Stotsky, New Chair Holder, to Study Teacher Quality
When she was senior associate commissioner at the Massachusetts Department of Education, Sandra Stotsky was responsible for strengthening the academic standards for students and prospective teachers. Four years later, Massachusetts' scores for reading and math in grades 4 and 8 on the National Assessment of Educational Progress tests led the nation.
Now, Stotsky will examine issues surrounding teacher quality in Arkansas. The University of Arkansas recently appointed her to the Twenty-First Century Chair in Teacher Quality, one of six endowed chairs in the department of education reform in the College of Education and Health Professions.
The education scholar, researcher and consultant has written or co-written four books, more than 50 articles and more than 100 scholarly publications. She has taught at every educational level and was a research scholar or research associate at Northeastern, Boston and Harvard universities. She serves on the National Mathematics Advisory Panel, a group appointed by President Bush to work with the U.S. Department of Education to make recommendations to Secretary of Education Margaret Spellings on ways to improve mathematics education in K-12.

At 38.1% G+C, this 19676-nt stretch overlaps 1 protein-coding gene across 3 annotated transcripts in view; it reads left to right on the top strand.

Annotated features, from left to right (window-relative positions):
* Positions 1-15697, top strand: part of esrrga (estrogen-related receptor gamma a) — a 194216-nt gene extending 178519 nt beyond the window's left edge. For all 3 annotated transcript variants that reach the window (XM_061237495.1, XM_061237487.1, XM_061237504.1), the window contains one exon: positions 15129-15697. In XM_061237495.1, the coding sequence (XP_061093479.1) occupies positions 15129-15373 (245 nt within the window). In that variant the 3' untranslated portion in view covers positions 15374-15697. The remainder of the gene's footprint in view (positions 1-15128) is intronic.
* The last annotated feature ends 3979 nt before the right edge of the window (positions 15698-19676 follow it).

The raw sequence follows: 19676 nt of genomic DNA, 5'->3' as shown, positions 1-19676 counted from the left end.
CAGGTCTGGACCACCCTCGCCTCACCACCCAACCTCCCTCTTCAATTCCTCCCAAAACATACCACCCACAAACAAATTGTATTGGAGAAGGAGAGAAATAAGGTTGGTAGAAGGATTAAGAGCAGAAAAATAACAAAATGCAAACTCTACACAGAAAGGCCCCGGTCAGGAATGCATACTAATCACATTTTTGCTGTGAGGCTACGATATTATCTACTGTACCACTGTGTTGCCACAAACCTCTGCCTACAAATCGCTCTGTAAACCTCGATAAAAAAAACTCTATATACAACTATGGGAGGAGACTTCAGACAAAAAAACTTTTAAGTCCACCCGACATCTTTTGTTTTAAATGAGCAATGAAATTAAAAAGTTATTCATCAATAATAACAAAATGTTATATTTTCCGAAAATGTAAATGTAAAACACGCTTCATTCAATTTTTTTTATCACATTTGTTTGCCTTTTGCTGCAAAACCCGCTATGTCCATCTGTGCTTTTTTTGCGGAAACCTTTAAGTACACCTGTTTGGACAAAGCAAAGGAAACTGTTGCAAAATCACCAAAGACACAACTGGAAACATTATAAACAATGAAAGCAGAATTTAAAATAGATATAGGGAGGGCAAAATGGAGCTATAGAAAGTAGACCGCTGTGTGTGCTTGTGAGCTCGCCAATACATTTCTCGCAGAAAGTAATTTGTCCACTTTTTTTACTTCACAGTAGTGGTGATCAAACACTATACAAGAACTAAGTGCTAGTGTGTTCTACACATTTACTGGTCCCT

University officials welcome Stotsky to the fifth of the six endowed chairs in the department of education reform.
"Having Dr. Stotsky join the faculty is an important part of our effort to build a body of research that can inform national, state and local policymakers as they work to improve the education system," said Reed Greenwood, dean of the College of Education and Health Professions.